What is the greatest danger of algorithmic culture? Christian Sandvig describes it as "corrupt personalization."
Martha M. Lauzen is executive director of the Center for the Study of Women in Television and Film and on the film and television faculty at San Diego State University. The center conducts an extensive agenda of original research on women working on screen and behind the scenes in film and television. Lauzen is the author of annual studies of women working in film (The Celluloid Ceiling) [2013 PDF] and television (Boxed In) [2012-13 PDF], as well as numerous articles examining women’s employment patterns and representation. See also: Films 4 2 interview with Lauzen (2003), and Why film schools teach screenwriters not to pass the Bechdel test (2008, Jennifer Kesler for The Hathor Legacy)
The Philosopher's Mail "The world's most popular English language news website is the Daily Mail. People can't stop reading it, but often complain of how it leaves you feeling. So some fellow philosophers and I have joined together with the ex editor of Britain's Daily Express to start the world's only news outlet staffed only by philosophers. We cover a lot of the same material as the Mail, but handle it very very differently."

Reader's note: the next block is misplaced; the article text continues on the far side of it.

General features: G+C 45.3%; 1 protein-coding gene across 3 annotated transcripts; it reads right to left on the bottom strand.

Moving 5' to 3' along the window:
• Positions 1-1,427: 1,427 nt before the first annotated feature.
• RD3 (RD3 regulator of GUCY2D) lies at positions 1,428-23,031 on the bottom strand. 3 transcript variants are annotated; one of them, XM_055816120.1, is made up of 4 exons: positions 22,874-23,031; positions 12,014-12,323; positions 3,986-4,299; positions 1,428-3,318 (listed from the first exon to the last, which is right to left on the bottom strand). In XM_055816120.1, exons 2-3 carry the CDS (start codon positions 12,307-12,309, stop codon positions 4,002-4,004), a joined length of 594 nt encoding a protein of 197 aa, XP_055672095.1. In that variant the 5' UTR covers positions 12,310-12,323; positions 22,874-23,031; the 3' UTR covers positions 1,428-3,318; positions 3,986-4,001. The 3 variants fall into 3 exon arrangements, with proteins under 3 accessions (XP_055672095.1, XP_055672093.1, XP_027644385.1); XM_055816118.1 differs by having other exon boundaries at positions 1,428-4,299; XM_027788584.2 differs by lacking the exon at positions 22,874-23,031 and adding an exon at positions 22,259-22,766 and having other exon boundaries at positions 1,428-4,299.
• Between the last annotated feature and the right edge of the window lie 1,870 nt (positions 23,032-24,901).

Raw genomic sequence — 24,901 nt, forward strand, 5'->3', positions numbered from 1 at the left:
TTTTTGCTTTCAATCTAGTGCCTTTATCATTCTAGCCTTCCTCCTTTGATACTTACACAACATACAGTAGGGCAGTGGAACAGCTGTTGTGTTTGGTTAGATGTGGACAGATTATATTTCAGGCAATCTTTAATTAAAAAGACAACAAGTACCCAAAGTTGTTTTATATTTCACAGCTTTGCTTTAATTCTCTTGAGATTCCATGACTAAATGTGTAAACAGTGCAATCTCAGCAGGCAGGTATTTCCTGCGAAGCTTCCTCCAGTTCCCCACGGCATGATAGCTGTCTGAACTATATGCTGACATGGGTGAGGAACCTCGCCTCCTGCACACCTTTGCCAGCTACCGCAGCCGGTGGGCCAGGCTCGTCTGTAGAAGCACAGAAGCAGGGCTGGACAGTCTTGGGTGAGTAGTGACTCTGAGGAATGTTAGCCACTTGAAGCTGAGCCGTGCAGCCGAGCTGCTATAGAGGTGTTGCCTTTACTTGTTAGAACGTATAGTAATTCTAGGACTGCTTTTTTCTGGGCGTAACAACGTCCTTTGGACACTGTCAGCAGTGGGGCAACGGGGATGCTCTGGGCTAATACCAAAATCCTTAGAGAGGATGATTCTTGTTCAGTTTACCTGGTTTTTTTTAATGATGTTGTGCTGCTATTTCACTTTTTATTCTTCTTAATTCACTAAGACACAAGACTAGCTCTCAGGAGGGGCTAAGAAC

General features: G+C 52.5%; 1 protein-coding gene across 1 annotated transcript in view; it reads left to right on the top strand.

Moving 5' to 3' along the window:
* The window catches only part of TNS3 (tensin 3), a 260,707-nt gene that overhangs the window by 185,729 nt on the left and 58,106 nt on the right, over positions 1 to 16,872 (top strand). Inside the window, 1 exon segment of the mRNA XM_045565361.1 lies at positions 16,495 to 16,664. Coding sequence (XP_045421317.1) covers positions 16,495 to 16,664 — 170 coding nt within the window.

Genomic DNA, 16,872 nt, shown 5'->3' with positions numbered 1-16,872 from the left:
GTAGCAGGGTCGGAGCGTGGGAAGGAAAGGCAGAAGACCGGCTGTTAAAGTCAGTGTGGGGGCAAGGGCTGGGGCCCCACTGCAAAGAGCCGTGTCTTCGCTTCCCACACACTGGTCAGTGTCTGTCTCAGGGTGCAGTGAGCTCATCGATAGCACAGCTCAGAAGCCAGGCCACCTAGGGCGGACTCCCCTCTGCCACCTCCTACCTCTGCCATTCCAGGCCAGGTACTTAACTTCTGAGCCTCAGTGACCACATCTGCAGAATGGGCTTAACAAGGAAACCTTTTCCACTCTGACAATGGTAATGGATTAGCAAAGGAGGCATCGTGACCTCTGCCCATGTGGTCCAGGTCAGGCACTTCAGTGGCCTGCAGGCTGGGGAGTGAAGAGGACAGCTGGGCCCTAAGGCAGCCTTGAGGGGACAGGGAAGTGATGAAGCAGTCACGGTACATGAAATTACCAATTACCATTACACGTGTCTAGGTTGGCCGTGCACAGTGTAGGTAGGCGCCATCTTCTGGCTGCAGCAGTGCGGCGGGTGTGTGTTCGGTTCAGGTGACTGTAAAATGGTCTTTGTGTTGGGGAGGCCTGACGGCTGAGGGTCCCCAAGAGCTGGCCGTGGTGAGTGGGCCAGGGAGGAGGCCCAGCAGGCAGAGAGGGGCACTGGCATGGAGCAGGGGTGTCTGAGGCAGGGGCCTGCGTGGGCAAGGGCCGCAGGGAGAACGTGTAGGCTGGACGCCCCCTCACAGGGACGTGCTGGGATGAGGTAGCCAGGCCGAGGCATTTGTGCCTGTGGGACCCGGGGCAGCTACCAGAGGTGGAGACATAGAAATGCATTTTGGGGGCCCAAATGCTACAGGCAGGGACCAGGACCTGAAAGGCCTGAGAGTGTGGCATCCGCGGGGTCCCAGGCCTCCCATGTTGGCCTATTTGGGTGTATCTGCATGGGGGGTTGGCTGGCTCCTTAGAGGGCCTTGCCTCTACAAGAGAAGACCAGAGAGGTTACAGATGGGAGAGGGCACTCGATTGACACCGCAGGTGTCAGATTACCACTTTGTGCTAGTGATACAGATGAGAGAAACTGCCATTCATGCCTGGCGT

Media Studies professor Anne Helen Petersen writes about the dominant role of Netflix in her students’ film and television consumption, and its effect on the lasting influence of works that are — or are not — available there:
Through this reliance on Netflix, I’ve seen a new television pantheon begin to take form: there’s what’s streaming on Netflix, and then there’s everything else…[more inside]
Grierson believed strongly that the filmmaker had a social responsibility, and that film could help a society realize democratic ideals. His absolute faith in the value of capturing the drama of everyday life was to influence generations of filmmakers all over the world. In fact, he coined the term "documentary film." [more inside]
Learning from YouTube. Ms. Juhasz, a professor of media studies, felt that her students needed to participate in this new medium in order to critique it. The same was true of her work: Academic writing on YouTube demands videos, not just words. That idea got a major boost this month when the MIT Press released Learning From YouTube, a free "video book" that was written by Ms. Juhasz and grew out of her class. It's the first time the press has published an online-only book, and it helped developers build a new platform for authorship that they hope will be used for more such works. It's also a test of academic waters: Will similar publications, backed by established presses, count toward tenure?
George Gerbner, a pioneer in the research of TV's effects on society, advocated a theory called Mean World Syndrome. According to this theory, exposure to the media leads people to believe the world is more dangerous than it actually is, because of violent programming and terrifying news programs. This is part of cultivation theory, the idea that humans are brought up in a culture of stories, reflect those stories, and that TV is now our main storyteller.